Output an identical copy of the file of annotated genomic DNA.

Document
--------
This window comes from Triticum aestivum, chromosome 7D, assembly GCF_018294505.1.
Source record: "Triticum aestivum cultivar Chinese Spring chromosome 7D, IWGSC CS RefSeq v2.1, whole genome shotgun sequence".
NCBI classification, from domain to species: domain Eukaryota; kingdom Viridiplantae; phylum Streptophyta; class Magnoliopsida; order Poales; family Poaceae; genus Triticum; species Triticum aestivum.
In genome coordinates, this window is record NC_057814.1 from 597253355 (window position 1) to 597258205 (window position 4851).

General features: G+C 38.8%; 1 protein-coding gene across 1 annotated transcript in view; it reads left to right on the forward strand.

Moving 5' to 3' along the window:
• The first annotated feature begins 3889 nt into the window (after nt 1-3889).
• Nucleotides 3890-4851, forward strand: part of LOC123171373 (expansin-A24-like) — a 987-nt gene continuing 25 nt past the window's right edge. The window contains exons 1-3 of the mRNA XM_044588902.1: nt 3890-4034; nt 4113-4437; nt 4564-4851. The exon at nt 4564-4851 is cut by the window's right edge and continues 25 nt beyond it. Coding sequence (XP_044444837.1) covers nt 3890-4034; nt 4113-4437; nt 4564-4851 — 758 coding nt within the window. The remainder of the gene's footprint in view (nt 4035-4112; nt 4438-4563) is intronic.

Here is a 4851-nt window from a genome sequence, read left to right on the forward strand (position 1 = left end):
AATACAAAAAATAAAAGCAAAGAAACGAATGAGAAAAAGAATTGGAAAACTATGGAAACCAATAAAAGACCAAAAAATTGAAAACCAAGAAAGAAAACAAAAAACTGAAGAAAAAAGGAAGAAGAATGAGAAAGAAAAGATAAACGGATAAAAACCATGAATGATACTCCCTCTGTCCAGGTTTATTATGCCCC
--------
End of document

This window comes from Triticum aestivum, chromosome 7D, assembly GCF_018294505.1.
Source record: "Triticum aestivum cultivar Chinese Spring chromosome 7D, IWGSC CS RefSeq v2.1, whole genome shotgun sequence".
NCBI classification, from domain to species: domain Eukaryota; kingdom Viridiplantae; phylum Streptophyta; class Magnoliopsida; order Poales; family Poaceae; genus Triticum; species Triticum aestivum.
In genome coordinates, this window is record NC_057814.1 from 597253355 (window position 1) to 597258205 (window position 4851).

General features: G+C 38.8%; 1 protein-coding gene across 1 annotated transcript in view; it reads left to right on the forward strand.

Moving 5' to 3' along the window:
• The first annotated feature begins 3889 nt into the window (after nt 1-3889).
• Nucleotides 3890-4851, forward strand: part of LOC123171373 (expansin-A24-like) — a 987-nt gene continuing 25 nt past the window's right edge. The window contains exons 1-3 of the mRNA XM_044588902.1: nt 3890-4034; nt 4113-4437; nt 4564-4851. The exon at nt 4564-4851 is cut by the window's right edge and continues 25 nt beyond it. Coding sequence (XP_044444837.1) covers nt 3890-4034; nt 4113-4437; nt 4564-4851 — 758 coding nt within the window. The remainder of the gene's footprint in view (nt 4035-4112; nt 4438-4563) is intronic.

Here is a 4851-nt window from a genome sequence, read left to right on the forward strand (position 1 = left end):
AATACAAAAAATAAAAGCAAAGAAACGAATGAGAAAAAGAATTGGAAAACTATGGAAACCAATAAAAGACCAAAAAATTGAAAACCAAGAAAGAAAACAAAAAACTGAAGAAAAAAGGAAGAAGAATGAGAAAGAAAAGATAAACGGATAAAAACCATGAATGATACTCCCTCTGTCCAGGTTTATTATGCCCC